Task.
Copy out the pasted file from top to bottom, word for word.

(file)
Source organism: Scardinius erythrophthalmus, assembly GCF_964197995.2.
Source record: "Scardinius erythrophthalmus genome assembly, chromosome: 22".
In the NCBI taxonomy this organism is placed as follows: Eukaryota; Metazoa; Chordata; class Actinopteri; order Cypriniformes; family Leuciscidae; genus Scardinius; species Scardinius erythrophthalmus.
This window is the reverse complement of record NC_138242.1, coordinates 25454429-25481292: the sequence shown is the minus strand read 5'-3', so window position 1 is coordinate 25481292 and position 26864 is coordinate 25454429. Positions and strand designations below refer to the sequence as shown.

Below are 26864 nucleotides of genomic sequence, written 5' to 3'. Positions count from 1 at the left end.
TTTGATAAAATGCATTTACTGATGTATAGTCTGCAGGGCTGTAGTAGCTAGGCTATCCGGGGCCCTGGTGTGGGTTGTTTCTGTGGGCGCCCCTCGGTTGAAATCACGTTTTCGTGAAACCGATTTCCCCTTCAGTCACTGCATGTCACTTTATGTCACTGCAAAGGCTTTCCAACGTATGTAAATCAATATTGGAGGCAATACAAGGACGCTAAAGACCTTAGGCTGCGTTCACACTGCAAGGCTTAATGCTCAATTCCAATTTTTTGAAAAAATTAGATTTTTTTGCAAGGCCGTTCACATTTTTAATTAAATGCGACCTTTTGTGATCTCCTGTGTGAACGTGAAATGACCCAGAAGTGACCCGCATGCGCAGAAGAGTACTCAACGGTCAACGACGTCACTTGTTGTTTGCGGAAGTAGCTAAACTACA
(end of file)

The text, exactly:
Source organism: Scardinius erythrophthalmus, assembly GCF_964197995.2.
Source record: "Scardinius erythrophthalmus genome assembly, chromosome: 22".
In the NCBI taxonomy this organism is placed as follows: Eukaryota; Metazoa; Chordata; class Actinopteri; order Cypriniformes; family Leuciscidae; genus Scardinius; species Scardinius erythrophthalmus.
This window is the reverse complement of record NC_138242.1, coordinates 25454429-25481292: the sequence shown is the minus strand read 5'-3', so window position 1 is coordinate 25481292 and position 26864 is coordinate 25454429. Positions and strand designations below refer to the sequence as shown.

Below are 26864 nucleotides of genomic sequence, written 5' to 3'. Positions count from 1 at the left end.
TTTGATAAAATGCATTTACTGATGTATAGTCTGCAGGGCTGTAGTAGCTAGGCTATCCGGGGCCCTGGTGTGGGTTGTTTCTGTGGGCGCCCCTCGGTTGAAATCACGTTTTCGTGAAACCGATTTCCCCTTCAGTCACTGCATGTCACTTTATGTCACTGCAAAGGCTTTCCAACGTATGTAAATCAATATTGGAGGCAATACAAGGACGCTAAAGACCTTAGGCTGCGTTCACACTGCAAGGCTTAATGCTCAATTCCAATTTTTTGAAAAAATTAGATTTTTTTGCAAGGCCGTTCACATTTTTAATTAAATGCGACCTTTTGTGATCTCCTGTGTGAACGTGAAATGACCCAGAAGTGACCCGCATGCGCAGAAGAGTACTCAACGGTCAACGACGTCACTTGTTGTTTGCGGAAGTAGCTAAACTACA